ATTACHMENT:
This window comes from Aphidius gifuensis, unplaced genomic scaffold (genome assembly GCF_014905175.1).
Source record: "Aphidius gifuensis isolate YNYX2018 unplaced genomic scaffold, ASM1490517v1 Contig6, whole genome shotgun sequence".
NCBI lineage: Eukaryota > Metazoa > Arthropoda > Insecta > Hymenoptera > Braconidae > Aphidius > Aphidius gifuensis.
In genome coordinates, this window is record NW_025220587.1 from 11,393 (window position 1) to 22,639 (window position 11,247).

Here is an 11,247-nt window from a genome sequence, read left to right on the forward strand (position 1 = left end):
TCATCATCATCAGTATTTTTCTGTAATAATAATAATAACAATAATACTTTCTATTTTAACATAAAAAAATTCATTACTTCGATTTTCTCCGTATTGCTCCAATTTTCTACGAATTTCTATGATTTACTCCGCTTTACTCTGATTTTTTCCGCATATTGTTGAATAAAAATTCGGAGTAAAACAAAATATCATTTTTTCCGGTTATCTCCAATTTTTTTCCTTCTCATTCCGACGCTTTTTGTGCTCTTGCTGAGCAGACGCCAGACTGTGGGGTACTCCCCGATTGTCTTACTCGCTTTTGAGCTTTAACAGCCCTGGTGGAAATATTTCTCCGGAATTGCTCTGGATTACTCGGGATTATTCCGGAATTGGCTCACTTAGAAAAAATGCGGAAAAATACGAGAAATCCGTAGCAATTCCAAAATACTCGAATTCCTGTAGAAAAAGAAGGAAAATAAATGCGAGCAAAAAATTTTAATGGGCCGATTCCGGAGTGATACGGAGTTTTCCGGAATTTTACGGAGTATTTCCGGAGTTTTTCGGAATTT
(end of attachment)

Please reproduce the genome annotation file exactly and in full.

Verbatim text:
This window comes from Aphidius gifuensis, unplaced genomic scaffold (genome assembly GCF_014905175.1).
Source record: "Aphidius gifuensis isolate YNYX2018 unplaced genomic scaffold, ASM1490517v1 Contig6, whole genome shotgun sequence".
NCBI lineage: Eukaryota > Metazoa > Arthropoda > Insecta > Hymenoptera > Braconidae > Aphidius > Aphidius gifuensis.
In genome coordinates, this window is record NW_025220587.1 from 11,393 (window position 1) to 22,639 (window position 11,247).

Here is an 11,247-nt window from a genome sequence, read left to right on the forward strand (position 1 = left end):
TCATCATCATCAGTATTTTTCTGTAATAATAATAATAACAATAATACTTTCTATTTTAACATAAAAAAATTCATTACTTCGATTTTCTCCGTATTGCTCCAATTTTCTACGAATTTCTATGATTTACTCCGCTTTACTCTGATTTTTTCCGCATATTGTTGAATAAAAATTCGGAGTAAAACAAAATATCATTTTTTCCGGTTATCTCCAATTTTTTTCCTTCTCATTCCGACGCTTTTTGTGCTCTTGCTGAGCAGACGCCAGACTGTGGGGTACTCCCCGATTGTCTTACTCGCTTTTGAGCTTTAACAGCCCTGGTGGAAATATTTCTCCGGAATTGCTCTGGATTACTCGGGATTATTCCGGAATTGGCTCACTTAGAAAAAATGCGGAAAAATACGAGAAATCCGTAGCAATTCCAAAATACTCGAATTCCTGTAGAAAAAGAAGGAAAATAAATGCGAGCAAAAAATTTTAATGGGCCGATTCCGGAGTGATACGGAGTTTTCCGGAATTTTACGGAGTATTTCCGGAGTTTTTCGGAATTT